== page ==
The United States said on Wednesday it was disappointed by a unity pact agreed between the Gaza-based Islamist group Hamas and President Mahmoud Abbas' Fatah and said it could seriously complicate peace efforts.
"The timing was troubling and we were certainly disappointed in the announcement," State Department spokeswoman Jen Psaki told a regular news briefing. "This could seriously complicate our efforts. Not just our efforts but the efforts of the parties to extend their negotiations."
Psaki said US officials had expressed their concerns to the Palestinians. "It's hard to see how Israel can be expected to negotiate with a government that does not believe in its right to exist," she said.
President Barack Obama, John Kerry, and Presdint Abbas (Photo: Reuters)The Palestinian move, coming after a long line of failed efforts to reconcile after seven years of internal bickering, envisions a unity government within five weeks and national elections six months later.
Israel said after the announcement that Abbas had chosen Hamas over peace, and canceled a session of US-brokered talks with the Palestinians that had been scheduled for Wednesday night in Jerusalem.
Prime Minister Netanyahu, President Obama and President Abbas (Photo: Reuters)
Netanyahu slammed the Hamas-Fatah agreement and said: "Abu Mazen (Abbas) could have chosen peace with Israel instead of peace with a murderous terror organization. Tonight, while talks are ongoing to extend peace talks, he chose Hamas… He who chooses Hamas does not want peace."
President Abbas - unity agreement between Hamas and Fatah (Photo: AFP)
Netanyahu told Channel 2 he would convene an emergency session of his security cabinet on Thursday to discuss his response.
Abbas for his part claimed the deal did not contradict the talks: "There is no incompatibility between reconciliation and negotiations, especially as we are committed to a just peace based on a two-state solution in accordance with resolutions of international law," Abbas said in an official statement distributed by his office.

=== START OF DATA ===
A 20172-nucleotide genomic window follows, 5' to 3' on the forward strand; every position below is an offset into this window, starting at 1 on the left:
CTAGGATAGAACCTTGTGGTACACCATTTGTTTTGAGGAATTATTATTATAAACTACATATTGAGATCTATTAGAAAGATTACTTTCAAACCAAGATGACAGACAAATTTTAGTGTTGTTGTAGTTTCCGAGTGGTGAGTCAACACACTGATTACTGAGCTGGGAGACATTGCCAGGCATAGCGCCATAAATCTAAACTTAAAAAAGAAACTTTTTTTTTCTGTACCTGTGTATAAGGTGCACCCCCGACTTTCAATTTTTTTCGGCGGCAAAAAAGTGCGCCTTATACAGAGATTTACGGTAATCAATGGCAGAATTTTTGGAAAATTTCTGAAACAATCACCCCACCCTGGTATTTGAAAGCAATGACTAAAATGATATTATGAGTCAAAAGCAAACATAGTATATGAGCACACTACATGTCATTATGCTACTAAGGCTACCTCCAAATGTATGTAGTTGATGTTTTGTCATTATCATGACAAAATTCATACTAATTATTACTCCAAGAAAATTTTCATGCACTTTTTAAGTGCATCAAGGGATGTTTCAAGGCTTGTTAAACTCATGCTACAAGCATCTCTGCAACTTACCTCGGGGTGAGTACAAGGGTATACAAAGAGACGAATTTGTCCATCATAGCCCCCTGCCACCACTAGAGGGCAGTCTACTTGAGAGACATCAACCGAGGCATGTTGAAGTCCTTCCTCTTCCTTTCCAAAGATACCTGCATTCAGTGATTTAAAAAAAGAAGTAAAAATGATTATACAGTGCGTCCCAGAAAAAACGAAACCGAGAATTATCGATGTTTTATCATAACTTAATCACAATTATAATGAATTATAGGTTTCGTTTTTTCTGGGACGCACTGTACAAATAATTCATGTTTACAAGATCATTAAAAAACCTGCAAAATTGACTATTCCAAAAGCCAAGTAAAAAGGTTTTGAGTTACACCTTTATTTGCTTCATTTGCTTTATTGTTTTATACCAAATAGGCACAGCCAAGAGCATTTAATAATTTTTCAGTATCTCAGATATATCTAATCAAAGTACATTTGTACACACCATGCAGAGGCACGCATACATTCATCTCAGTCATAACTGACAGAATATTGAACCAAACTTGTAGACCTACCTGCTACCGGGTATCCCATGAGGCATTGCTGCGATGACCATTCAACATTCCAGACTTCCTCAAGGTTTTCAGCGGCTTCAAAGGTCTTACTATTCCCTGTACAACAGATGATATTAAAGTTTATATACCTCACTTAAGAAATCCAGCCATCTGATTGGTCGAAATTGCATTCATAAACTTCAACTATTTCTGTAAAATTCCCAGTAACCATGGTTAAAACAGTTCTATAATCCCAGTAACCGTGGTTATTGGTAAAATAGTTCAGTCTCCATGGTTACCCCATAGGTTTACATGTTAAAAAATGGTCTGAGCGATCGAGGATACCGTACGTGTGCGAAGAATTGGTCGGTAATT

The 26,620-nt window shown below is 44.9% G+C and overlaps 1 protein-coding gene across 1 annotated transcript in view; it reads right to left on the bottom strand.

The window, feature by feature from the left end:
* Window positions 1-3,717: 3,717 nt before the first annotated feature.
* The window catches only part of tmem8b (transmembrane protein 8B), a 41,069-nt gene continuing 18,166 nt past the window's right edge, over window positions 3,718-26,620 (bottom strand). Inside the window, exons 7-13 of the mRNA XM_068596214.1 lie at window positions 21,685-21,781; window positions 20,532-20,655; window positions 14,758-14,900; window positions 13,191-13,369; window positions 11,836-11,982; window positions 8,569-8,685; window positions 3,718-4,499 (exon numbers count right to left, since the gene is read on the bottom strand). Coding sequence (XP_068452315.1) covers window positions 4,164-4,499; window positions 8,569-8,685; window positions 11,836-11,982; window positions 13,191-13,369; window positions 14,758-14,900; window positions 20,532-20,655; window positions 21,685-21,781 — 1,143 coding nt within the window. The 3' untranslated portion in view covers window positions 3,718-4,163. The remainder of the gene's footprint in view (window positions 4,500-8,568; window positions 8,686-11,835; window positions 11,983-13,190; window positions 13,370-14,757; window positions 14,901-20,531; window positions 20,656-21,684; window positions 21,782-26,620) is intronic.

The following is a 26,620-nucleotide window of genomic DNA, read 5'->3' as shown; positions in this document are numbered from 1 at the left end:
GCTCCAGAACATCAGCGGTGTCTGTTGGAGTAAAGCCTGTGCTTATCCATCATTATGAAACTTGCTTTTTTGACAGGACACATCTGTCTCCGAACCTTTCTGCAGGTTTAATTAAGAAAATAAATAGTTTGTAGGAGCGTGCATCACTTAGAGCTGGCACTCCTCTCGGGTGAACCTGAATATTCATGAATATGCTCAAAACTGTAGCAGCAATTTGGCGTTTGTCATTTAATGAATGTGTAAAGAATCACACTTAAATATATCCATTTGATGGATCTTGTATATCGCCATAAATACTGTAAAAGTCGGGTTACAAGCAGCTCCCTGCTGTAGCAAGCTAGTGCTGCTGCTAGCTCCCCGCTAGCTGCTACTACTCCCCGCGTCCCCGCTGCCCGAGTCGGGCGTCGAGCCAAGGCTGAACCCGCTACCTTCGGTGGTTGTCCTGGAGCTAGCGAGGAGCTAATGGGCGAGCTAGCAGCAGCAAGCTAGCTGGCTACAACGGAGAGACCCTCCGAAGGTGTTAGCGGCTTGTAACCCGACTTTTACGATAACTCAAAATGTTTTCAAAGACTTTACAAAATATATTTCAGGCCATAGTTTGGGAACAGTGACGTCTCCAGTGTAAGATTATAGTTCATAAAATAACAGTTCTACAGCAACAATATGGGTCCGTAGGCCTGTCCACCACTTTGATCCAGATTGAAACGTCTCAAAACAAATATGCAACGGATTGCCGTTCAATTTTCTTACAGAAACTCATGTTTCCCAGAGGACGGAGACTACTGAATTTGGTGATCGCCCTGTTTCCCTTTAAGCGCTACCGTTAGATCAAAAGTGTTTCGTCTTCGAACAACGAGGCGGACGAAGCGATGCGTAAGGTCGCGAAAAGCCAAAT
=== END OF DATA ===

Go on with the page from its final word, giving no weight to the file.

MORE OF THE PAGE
"In the interest of the Palestinian people, it is necessary to preserve the unity of land and people," Abbas said, claiming it "help to strengthen the establishment of an independent Palestinian state with East Jerusalem as its capital. This approach, supported on the Arab and international levels, strengthen the capacity of Palestinian negotiators to achieve the two-state solution."
However, Justice Minister and Chief Israeli peace negotiator Tzipi Livni seemed to disagree, calling the agreement a "very problematic development which harms peace talks."
According to Livni, "in light of the new situation, Israel must examine its implications, and consider its next steps accordingly."
Negotiators Tzipi Livni and Saeb Erekat (Photo: EPA)
Along with the United States and the European Union, Israel views Hamas as a terrorist organization, and says Abbas' efforts to unify with the group show he is not serious about extending the troubled negotiations.
Bayit Yehudi Chairman Naftali Bennett slammed the unity agreement between Hamas and Fatah, which also includes Islamic Jihad, saying: "The Palestinian Authority has become the world's largest terror organization; we have entered a new political era in the Mideast."
Bennett further added "much like the US does not talk with al-Qaeda, Israel must make clear that it does not talk with killers."
However, Opposition and Labor party Chairman Isaac Herzog slamed the prime minister, saying the Palestinian unity agreement "was a result of Prime Minister Benjamin Netanyahu's lack of political initiative."
However, Herzog added that "the burden of proof regarding the implications of the agreement lies on President Abbas"
Meretz Chairwoman Zehava Galon echoed the claims and slammed the government for the situation: "Netanyahu pushed President Abbas into Hamas' arms and now he is asking him to choose between Israel and Hamas. This is an unreasonable demand which contradicts the Israeli interest."
According to Galon the agreement is essential "as long as Hamas is committed to the future agreement with Israel."
Soon after the unity deal was announced, Israel Air Force jets fired on a suspected Palestinian terrorist he rode his motorcycle in the northern Gaza Strip, however they missed their target and wounded at least 12 bystanders in Gaza.
Shortly after the strike, the "color red" alert for incoming rockets from Gaza sounded in Israeli communities in the southern Hof Ashkelon and Sha'ar Hanegev regions with three rockets being fired, but failing to land in Israel.
The talks, aimed at ending its decades-old conflict with the Palestinians and establishing a Palestinian state in the West Bank and Gaza, are scheduled to end on April 29.
Attila Somfalvi, Elior Levy and the Associated Press contributed to the report